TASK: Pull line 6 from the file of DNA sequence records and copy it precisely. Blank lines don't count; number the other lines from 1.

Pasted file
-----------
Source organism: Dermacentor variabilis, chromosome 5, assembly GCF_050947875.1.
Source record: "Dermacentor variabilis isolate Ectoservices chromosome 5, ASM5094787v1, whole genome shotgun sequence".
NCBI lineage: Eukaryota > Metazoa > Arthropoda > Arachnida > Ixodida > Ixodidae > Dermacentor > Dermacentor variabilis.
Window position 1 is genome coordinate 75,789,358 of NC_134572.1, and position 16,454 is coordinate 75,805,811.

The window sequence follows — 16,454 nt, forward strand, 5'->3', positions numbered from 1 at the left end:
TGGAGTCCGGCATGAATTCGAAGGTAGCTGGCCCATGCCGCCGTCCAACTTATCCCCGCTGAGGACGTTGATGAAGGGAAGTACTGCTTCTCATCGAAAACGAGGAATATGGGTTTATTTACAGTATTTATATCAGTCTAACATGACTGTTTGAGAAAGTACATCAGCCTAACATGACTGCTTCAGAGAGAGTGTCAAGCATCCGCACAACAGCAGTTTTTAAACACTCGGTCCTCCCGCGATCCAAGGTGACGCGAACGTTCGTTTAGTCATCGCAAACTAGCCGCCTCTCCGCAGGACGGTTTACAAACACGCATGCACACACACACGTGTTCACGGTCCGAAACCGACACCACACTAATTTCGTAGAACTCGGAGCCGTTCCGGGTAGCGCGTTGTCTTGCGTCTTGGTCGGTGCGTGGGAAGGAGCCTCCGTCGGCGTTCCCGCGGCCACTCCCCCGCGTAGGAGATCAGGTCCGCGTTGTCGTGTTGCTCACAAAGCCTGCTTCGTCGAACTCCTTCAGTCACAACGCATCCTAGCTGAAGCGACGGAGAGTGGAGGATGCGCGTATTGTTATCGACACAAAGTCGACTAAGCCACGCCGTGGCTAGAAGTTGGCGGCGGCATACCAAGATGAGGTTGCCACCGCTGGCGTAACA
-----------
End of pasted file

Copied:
TGGAGTCCGGCATGAATTCGAAGGTAGCTGGCCCATGCCGCCGTCCAACTTATCCCCGCTGAGGACGTTGATGAAGGGAAGTACTGCTTCTCATCGAAAACGAGGAATATGGGTTTATTTACAGTATTTATATCAGTCTAACATGACTGTTTGAGAAAGTACATCAGCCTAACATGACTGCTTCAGAGAGAGTGTCAAGCATCCGCACAACAGCAGTTTTTAAACACTCGGTCCTCCCGCGATCCAAGGTGACGCGAACGTTCGTTTAGTCATCGCAAACTAGCCGCCTCTCCGCAGGACGGTTTACAAACACGCATGCACACACACACGTGTTCACGGTCCGAAACCGACACCACACTAATTTCGTAGAACTCGGAGCCGTTCCGGGTAGCGCGTTGTCTTGCGTCTTGGTCGGTGCGTGGGAAGGAGCCTCCGTCGGCGTTCCCGCGGCCACTCCCCCGCGTAGGAGATCAGGTCCGCGTTGTCGTGTTGCTCACAAAGCCTGCTTCGTCGAACTCCTTCAGTCACAACGCATCCTAGCTGAAGCGACGGAGAGTGGAGGATGCGCGTATTGTTATCGACACAAAGTCGACTAAGCCACGCCGTGGCTAGAAGTTGGCGGCGGCATACCAAGATGAGGTTGCCACCGCTGGCGTAACA